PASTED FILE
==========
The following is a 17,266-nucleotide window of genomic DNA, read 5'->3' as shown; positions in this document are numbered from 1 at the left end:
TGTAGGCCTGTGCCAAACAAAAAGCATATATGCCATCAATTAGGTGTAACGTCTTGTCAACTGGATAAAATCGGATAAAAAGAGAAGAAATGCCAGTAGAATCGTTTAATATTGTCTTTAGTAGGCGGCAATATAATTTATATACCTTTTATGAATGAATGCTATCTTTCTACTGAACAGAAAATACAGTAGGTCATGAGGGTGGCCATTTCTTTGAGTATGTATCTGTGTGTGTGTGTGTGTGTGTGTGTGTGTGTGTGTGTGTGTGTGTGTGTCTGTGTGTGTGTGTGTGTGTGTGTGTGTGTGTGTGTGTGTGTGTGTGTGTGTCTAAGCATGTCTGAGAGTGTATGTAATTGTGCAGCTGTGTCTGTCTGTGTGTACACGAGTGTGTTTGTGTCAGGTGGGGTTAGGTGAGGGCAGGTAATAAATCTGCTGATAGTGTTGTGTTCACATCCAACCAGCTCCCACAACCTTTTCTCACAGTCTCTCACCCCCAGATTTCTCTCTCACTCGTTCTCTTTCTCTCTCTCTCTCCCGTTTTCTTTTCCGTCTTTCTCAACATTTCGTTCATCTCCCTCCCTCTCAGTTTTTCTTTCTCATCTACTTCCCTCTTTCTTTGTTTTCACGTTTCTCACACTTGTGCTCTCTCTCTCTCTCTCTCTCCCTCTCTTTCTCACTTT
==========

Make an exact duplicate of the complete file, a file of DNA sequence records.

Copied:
The following is a 17,266-nucleotide window of genomic DNA, read 5'->3' as shown; positions in this document are numbered from 1 at the left end:
TGTAGGCCTGTGCCAAACAAAAAGCATATATGCCATCAATTAGGTGTAACGTCTTGTCAACTGGATAAAATCGGATAAAAAGAGAAGAAATGCCAGTAGAATCGTTTAATATTGTCTTTAGTAGGCGGCAATATAATTTATATACCTTTTATGAATGAATGCTATCTTTCTACTGAACAGAAAATACAGTAGGTCATGAGGGTGGCCATTTCTTTGAGTATGTATCTGTGTGTGTGTGTGTGTGTGTGTGTGTGTGTGTGTGTGTGTGTGTGTGTCTGTGTGTGTGTGTGTGTGTGTGTGTGTGTGTGTGTGTGTGTGTGTGTGTGTCTAAGCATGTCTGAGAGTGTATGTAATTGTGCAGCTGTGTCTGTCTGTGTGTACACGAGTGTGTTTGTGTCAGGTGGGGTTAGGTGAGGGCAGGTAATAAATCTGCTGATAGTGTTGTGTTCACATCCAACCAGCTCCCACAACCTTTTCTCACAGTCTCTCACCCCCAGATTTCTCTCTCACTCGTTCTCTTTCTCTCTCTCTCTCCCGTTTTCTTTTCCGTCTTTCTCAACATTTCGTTCATCTCCCTCCCTCTCAGTTTTTCTTTCTCATCTACTTCCCTCTTTCTTTGTTTTCACGTTTCTCACACTTGTGCTCTCTCTCTCTCTCTCTCTCCCTCTCTTTCTCACTTT